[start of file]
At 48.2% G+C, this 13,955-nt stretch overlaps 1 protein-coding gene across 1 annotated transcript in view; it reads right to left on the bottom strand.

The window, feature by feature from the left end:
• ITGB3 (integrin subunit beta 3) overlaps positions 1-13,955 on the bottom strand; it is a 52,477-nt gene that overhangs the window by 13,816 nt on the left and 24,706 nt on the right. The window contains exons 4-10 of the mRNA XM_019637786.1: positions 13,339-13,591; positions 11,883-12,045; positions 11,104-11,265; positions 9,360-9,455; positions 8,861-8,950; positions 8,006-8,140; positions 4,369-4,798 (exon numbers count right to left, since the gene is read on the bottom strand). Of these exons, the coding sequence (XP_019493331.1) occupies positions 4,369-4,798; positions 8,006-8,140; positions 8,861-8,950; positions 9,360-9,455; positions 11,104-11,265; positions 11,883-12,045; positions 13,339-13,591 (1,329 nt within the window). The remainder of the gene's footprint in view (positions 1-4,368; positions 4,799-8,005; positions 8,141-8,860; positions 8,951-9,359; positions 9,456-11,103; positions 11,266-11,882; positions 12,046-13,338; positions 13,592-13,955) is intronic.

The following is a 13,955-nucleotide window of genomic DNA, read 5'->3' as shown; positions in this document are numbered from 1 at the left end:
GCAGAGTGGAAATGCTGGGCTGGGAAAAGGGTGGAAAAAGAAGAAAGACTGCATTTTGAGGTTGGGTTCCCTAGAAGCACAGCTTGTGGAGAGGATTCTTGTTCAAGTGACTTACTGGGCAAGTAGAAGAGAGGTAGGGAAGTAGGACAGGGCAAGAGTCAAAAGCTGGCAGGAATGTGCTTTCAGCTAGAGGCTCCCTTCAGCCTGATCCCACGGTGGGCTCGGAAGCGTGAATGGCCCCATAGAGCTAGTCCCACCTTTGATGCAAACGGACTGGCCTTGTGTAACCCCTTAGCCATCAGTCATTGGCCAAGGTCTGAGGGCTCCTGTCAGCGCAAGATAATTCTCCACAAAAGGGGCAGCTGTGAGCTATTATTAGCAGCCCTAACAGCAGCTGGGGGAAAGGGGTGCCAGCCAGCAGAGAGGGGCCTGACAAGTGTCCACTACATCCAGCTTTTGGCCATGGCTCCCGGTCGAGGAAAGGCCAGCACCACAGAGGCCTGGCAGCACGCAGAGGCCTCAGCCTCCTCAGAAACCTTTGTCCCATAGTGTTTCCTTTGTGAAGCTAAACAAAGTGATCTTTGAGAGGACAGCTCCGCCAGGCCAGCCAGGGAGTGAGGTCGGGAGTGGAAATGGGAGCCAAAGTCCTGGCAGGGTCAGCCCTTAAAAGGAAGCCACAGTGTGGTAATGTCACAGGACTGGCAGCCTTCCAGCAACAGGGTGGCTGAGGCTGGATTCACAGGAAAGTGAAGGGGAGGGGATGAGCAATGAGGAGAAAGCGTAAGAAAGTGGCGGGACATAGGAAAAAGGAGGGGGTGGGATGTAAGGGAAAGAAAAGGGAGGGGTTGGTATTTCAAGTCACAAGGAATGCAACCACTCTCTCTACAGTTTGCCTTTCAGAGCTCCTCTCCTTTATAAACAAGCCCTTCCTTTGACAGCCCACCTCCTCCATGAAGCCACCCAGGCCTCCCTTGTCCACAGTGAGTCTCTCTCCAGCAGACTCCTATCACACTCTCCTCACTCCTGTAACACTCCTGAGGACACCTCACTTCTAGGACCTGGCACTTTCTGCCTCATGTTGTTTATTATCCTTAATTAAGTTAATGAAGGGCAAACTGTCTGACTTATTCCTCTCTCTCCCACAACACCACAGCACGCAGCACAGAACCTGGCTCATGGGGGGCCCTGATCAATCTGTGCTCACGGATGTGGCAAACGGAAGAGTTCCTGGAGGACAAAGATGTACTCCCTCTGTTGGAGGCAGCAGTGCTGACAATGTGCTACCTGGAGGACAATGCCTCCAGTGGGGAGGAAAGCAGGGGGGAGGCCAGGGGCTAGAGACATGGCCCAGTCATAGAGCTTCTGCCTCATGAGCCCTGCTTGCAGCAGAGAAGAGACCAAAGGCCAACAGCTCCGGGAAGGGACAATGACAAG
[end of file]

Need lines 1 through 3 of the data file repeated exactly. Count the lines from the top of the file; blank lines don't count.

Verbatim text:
At 48.2% G+C, this 13,955-nt stretch overlaps 1 protein-coding gene across 1 annotated transcript in view; it reads right to left on the bottom strand.

The window, feature by feature from the left end:
• ITGB3 (integrin subunit beta 3) overlaps positions 1-13,955 on the bottom strand; it is a 52,477-nt gene that overhangs the window by 13,816 nt on the left and 24,706 nt on the right. The window contains exons 4-10 of the mRNA XM_019637786.1: positions 13,339-13,591; positions 11,883-12,045; positions 11,104-11,265; positions 9,360-9,455; positions 8,861-8,950; positions 8,006-8,140; positions 4,369-4,798 (exon numbers count right to left, since the gene is read on the bottom strand). Of these exons, the coding sequence (XP_019493331.1) occupies positions 4,369-4,798; positions 8,006-8,140; positions 8,861-8,950; positions 9,360-9,455; positions 11,104-11,265; positions 11,883-12,045; positions 13,339-13,591 (1,329 nt within the window). The remainder of the gene's footprint in view (positions 1-4,368; positions 4,799-8,005; positions 8,141-8,860; positions 8,951-9,359; positions 9,456-11,103; positions 11,266-11,882; positions 12,046-13,338; positions 13,592-13,955) is intronic.